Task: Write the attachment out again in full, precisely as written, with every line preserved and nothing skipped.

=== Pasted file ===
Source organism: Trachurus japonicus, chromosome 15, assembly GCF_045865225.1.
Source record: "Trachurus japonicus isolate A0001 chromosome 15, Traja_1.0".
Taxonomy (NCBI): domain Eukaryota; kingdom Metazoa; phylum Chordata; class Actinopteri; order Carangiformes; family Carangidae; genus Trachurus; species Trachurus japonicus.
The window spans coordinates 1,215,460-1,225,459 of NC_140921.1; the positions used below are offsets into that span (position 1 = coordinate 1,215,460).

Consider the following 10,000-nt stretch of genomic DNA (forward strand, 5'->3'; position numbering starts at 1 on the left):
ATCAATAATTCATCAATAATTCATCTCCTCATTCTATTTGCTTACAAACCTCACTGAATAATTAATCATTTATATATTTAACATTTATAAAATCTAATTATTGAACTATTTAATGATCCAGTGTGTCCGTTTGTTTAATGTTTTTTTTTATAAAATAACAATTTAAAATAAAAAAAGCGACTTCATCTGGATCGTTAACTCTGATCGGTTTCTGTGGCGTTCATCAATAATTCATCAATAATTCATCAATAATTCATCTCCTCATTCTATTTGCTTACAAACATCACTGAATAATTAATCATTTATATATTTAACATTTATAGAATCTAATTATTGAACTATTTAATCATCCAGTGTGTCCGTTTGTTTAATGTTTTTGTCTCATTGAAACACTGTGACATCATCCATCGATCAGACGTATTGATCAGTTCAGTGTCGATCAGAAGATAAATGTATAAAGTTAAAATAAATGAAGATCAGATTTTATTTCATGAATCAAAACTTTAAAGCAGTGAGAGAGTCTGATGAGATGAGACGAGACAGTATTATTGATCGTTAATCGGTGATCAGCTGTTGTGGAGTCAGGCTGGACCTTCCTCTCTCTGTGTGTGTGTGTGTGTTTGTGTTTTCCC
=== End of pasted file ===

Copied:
Source organism: Trachurus japonicus, chromosome 15, assembly GCF_045865225.1.
Source record: "Trachurus japonicus isolate A0001 chromosome 15, Traja_1.0".
Taxonomy (NCBI): domain Eukaryota; kingdom Metazoa; phylum Chordata; class Actinopteri; order Carangiformes; family Carangidae; genus Trachurus; species Trachurus japonicus.
The window spans coordinates 1,215,460-1,225,459 of NC_140921.1; the positions used below are offsets into that span (position 1 = coordinate 1,215,460).

Consider the following 10,000-nt stretch of genomic DNA (forward strand, 5'->3'; position numbering starts at 1 on the left):
ATCAATAATTCATCAATAATTCATCTCCTCATTCTATTTGCTTACAAACCTCACTGAATAATTAATCATTTATATATTTAACATTTATAAAATCTAATTATTGAACTATTTAATGATCCAGTGTGTCCGTTTGTTTAATGTTTTTTTTTATAAAATAACAATTTAAAATAAAAAAAGCGACTTCATCTGGATCGTTAACTCTGATCGGTTTCTGTGGCGTTCATCAATAATTCATCAATAATTCATCAATAATTCATCTCCTCATTCTATTTGCTTACAAACATCACTGAATAATTAATCATTTATATATTTAACATTTATAGAATCTAATTATTGAACTATTTAATCATCCAGTGTGTCCGTTTGTTTAATGTTTTTGTCTCATTGAAACACTGTGACATCATCCATCGATCAGACGTATTGATCAGTTCAGTGTCGATCAGAAGATAAATGTATAAAGTTAAAATAAATGAAGATCAGATTTTATTTCATGAATCAAAACTTTAAAGCAGTGAGAGAGTCTGATGAGATGAGACGAGACAGTATTATTGATCGTTAATCGGTGATCAGCTGTTGTGGAGTCAGGCTGGACCTTCCTCTCTCTGTGTGTGTGTGTGTGTTTGTGTTTTCCC